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ARS Home » Pacific West Area » Albany, California » Western Regional Research Center » Healthy Processed Foods Research » Research » Publications at this Location » Publication #290765

Title: Peptides identified in soybean protein increase plasma cholesterol in mice on hypercholesterolemic diets

item ZHANG, HUIJUAN - University Of Beijing
item Bartley, Glenn
item ZHANG, HUI - Jiangnan University
item WANG, JING - University Of Beijing
item Fagerquist, Clifton - Keith
item ZHONG, FANG - Jiangnan University
item Yokoyama, Wallace - Wally

Submitted to: Journal of Agricultural and Food Chemistry
Publication Type: Peer Reviewed Journal
Publication Acceptance Date: 8/12/2013
Publication Date: 8/12/2013
Citation: Zhang, H., Bartley, G.E., Zhang, H., Wang, J., Fagerquist, C.K., Zhong, F., Yokoyama, W.H. 2013. Peptides identified in soybean protein increase plasma cholesterol in mice on hypercholesterolemic diets. Journal of Agricultural and Food Chemistry. 61(35):8389-8395.

Interpretive Summary: Peptides identified by other researchers that were purported to have potential cholesterol reducing properties based on in vitro testing were tested in mice fed high fat, hyper-Cholesterolemic diets. However, the two peptides increased plasma cholesterol in mice and these physiological effects were supported by changes in expression of genes related to cholesterol and bile acid metabolism. The research suggests that the peptides were bioactive but did not lower cholesterol.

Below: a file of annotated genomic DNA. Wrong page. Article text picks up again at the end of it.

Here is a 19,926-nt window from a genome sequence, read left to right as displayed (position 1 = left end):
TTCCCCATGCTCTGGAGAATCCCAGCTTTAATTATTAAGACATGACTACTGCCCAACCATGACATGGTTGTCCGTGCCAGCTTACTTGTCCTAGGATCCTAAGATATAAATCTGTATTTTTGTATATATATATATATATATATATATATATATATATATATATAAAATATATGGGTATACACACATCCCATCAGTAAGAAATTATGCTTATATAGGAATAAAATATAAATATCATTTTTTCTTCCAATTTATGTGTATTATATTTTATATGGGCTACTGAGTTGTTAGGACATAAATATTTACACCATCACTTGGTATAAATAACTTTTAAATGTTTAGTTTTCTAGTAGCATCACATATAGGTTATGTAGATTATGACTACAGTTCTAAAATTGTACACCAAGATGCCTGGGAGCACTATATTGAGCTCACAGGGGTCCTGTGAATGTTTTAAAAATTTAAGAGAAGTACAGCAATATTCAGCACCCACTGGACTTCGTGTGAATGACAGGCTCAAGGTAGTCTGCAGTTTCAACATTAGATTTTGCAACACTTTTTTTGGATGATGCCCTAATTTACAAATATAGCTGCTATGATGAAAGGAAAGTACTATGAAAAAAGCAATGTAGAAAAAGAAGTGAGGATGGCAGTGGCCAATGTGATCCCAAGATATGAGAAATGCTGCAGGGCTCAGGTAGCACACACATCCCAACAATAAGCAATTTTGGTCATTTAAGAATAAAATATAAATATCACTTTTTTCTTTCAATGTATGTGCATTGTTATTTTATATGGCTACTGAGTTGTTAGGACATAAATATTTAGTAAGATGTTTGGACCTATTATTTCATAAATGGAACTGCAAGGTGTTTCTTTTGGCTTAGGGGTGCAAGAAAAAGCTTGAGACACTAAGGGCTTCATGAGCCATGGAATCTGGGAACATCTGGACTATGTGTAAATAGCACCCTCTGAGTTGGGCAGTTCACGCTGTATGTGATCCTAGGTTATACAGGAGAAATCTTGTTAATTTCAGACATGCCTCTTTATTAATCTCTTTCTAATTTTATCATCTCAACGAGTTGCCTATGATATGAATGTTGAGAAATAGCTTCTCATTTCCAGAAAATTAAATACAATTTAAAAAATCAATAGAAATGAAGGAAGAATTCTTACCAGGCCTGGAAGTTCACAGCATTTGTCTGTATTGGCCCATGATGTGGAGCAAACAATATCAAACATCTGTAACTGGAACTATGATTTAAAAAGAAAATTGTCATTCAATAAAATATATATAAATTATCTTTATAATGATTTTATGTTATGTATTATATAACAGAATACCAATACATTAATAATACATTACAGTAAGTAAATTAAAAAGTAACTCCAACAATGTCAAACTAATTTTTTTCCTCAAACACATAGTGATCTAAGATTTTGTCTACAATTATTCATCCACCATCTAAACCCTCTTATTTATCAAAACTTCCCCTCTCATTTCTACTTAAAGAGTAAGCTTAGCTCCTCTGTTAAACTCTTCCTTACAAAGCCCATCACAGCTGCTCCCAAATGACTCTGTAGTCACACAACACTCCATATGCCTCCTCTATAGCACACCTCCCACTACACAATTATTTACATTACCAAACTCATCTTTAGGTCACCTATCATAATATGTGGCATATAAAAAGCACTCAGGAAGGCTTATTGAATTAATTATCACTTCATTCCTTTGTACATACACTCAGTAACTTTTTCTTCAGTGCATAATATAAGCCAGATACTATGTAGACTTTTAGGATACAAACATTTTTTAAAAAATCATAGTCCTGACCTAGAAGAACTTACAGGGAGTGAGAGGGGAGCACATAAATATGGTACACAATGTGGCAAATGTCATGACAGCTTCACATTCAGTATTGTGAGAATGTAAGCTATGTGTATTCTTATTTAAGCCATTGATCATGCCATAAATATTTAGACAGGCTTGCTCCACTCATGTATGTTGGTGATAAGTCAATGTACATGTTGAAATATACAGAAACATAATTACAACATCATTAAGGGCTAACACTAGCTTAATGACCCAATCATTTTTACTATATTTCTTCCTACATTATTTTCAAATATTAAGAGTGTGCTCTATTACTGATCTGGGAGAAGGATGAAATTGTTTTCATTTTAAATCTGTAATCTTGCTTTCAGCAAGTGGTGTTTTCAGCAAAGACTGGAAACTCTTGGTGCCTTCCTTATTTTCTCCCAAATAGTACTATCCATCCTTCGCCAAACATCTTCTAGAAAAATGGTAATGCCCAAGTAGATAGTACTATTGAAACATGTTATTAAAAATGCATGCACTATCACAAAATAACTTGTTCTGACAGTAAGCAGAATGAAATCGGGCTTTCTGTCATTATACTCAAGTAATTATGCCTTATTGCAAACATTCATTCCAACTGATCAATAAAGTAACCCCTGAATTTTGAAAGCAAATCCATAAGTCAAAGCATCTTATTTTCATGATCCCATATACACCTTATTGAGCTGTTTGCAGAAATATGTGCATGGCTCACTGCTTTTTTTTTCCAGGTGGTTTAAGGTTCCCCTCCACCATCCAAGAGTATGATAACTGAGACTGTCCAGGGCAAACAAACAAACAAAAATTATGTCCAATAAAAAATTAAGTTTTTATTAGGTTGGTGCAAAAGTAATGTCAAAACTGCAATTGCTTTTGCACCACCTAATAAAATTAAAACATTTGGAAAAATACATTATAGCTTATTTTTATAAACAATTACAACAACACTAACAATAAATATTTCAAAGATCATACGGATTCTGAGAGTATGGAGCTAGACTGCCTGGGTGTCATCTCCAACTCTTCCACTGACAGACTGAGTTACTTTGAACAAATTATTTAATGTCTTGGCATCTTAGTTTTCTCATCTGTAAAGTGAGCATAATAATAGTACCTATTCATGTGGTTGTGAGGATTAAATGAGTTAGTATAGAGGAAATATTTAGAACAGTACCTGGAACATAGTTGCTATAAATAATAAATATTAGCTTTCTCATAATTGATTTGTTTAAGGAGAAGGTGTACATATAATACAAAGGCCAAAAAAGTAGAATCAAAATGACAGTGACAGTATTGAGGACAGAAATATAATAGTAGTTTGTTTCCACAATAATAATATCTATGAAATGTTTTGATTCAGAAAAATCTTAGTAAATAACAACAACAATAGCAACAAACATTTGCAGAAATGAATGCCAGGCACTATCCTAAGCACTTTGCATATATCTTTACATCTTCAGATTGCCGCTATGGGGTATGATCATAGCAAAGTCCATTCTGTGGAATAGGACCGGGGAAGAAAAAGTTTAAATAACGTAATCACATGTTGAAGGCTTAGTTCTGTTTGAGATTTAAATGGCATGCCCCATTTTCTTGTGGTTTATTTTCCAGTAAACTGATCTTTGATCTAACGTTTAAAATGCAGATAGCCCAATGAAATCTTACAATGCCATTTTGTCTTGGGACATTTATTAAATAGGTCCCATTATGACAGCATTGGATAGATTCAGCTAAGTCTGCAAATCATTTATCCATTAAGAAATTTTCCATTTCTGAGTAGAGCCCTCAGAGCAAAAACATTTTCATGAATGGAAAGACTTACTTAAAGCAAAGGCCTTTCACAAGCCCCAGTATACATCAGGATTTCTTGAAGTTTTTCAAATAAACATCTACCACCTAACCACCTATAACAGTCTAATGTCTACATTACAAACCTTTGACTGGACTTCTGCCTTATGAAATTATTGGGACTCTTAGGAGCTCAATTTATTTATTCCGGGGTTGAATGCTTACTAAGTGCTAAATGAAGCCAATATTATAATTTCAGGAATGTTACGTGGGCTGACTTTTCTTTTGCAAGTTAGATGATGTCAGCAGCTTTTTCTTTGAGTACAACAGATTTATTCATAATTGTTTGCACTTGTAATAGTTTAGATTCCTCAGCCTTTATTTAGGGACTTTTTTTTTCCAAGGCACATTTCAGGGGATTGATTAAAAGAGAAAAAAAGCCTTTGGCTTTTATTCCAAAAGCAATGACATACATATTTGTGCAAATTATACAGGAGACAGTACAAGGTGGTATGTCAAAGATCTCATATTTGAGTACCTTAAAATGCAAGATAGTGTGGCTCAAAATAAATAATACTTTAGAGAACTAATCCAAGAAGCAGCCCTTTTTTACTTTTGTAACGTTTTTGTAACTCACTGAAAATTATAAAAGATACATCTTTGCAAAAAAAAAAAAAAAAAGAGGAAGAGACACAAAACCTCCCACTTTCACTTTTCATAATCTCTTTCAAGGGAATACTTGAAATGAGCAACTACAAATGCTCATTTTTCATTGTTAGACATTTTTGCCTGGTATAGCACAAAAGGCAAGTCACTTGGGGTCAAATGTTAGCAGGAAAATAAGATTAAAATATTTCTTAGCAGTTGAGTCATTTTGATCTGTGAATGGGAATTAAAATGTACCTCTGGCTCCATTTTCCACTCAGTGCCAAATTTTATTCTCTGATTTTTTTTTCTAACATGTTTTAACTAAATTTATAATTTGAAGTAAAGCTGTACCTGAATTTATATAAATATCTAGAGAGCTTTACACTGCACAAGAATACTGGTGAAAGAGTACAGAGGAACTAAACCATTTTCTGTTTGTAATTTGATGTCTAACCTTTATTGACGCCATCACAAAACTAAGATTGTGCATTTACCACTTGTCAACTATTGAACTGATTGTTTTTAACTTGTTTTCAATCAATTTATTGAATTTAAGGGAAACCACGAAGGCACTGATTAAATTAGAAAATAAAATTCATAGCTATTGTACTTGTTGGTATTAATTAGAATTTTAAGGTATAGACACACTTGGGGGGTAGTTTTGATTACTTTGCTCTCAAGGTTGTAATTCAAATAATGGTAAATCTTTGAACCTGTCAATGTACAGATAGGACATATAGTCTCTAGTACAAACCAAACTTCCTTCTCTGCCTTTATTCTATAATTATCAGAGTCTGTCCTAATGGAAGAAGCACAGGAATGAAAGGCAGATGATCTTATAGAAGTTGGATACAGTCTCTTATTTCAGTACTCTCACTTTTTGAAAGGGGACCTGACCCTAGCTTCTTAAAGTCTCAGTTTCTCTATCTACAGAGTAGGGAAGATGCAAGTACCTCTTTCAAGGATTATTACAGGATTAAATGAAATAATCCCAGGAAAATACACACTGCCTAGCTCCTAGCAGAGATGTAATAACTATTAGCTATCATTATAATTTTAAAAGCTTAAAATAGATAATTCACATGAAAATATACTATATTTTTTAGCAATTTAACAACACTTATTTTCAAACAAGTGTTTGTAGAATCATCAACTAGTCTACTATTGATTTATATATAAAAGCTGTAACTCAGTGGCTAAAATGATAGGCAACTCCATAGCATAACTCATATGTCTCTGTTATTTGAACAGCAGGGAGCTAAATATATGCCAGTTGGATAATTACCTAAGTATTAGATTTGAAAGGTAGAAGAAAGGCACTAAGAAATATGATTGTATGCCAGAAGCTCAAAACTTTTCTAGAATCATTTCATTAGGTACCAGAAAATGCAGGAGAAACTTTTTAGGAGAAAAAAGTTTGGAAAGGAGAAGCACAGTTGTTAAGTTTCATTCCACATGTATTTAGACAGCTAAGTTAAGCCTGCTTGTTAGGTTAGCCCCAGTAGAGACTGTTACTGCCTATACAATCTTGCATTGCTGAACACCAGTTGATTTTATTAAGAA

Technical Abstract: The in vitro micellar cholesterol displacement assay has been used to identify peptides that may potentially reduce cholesterol in vivo. We tested two of these peptides, LPYPR and WGAPSI, derived from soybean protein (SP) that have been reported to displace cholesterol from micelles by feeding them as part of a hypercholesterolemic diet to mice for 3 weeks. Except reduction of very low-density lipoprotein cholesterol (VLDL-C) and triglyceride concentrations, the peptide containing diets increased plasma cholesterol concentration with increasing dose of the peptides. Mice fed diets supplemented with the peptides also had lower fecal bile acid excretion. The mRNA level of the genes for cholesterol and bile acid metabolism, CYP51, LDLR, and CYP7A1, were up regulated in mice fed diets supplemented with peptides except the group fed the low dose of WGAPSI.